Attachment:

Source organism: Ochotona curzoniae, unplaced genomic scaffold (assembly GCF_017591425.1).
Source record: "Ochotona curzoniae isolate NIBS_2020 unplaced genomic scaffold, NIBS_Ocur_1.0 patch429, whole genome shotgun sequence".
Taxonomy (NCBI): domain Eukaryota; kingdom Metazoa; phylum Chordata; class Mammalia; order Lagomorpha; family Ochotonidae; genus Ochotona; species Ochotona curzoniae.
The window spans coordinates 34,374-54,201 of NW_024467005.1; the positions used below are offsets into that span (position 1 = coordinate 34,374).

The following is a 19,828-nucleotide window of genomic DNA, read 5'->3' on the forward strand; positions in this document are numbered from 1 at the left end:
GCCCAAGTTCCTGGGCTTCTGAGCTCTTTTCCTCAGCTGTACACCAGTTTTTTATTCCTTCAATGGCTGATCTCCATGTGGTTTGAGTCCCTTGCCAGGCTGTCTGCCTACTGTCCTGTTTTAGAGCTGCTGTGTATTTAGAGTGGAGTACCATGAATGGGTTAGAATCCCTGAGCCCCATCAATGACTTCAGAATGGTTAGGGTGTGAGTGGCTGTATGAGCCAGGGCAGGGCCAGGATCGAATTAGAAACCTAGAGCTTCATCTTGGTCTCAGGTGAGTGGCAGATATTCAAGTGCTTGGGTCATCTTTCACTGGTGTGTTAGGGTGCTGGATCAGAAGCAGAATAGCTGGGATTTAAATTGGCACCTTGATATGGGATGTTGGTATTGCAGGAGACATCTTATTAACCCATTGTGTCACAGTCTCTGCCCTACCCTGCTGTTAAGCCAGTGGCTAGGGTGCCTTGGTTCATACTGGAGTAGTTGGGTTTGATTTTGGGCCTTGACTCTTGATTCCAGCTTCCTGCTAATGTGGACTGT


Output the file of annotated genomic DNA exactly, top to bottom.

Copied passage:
Source organism: Ochotona curzoniae, unplaced genomic scaffold (assembly GCF_017591425.1).
Source record: "Ochotona curzoniae isolate NIBS_2020 unplaced genomic scaffold, NIBS_Ocur_1.0 patch429, whole genome shotgun sequence".
Taxonomy (NCBI): domain Eukaryota; kingdom Metazoa; phylum Chordata; class Mammalia; order Lagomorpha; family Ochotonidae; genus Ochotona; species Ochotona curzoniae.
The window spans coordinates 34,374-54,201 of NW_024467005.1; the positions used below are offsets into that span (position 1 = coordinate 34,374).

The following is a 19,828-nucleotide window of genomic DNA, read 5'->3' on the forward strand; positions in this document are numbered from 1 at the left end:
GCCCAAGTTCCTGGGCTTCTGAGCTCTTTTCCTCAGCTGTACACCAGTTTTTTATTCCTTCAATGGCTGATCTCCATGTGGTTTGAGTCCCTTGCCAGGCTGTCTGCCTACTGTCCTGTTTTAGAGCTGCTGTGTATTTAGAGTGGAGTACCATGAATGGGTTAGAATCCCTGAGCCCCATCAATGACTTCAGAATGGTTAGGGTGTGAGTGGCTGTATGAGCCAGGGCAGGGCCAGGATCGAATTAGAAACCTAGAGCTTCATCTTGGTCTCAGGTGAGTGGCAGATATTCAAGTGCTTGGGTCATCTTTCACTGGTGTGTTAGGGTGCTGGATCAGAAGCAGAATAGCTGGGATTTAAATTGGCACCTTGATATGGGATGTTGGTATTGCAGGAGACATCTTATTAACCCATTGTGTCACAGTCTCTGCCCTACCCTGCTGTTAAGCCAGTGGCTAGGGTGCCTTGGTTCATACTGGAGTAGTTGGGTTTGATTTTGGGCCTTGACTCTTGATTCCAGCTTCCTGCTAATGTGGACTGT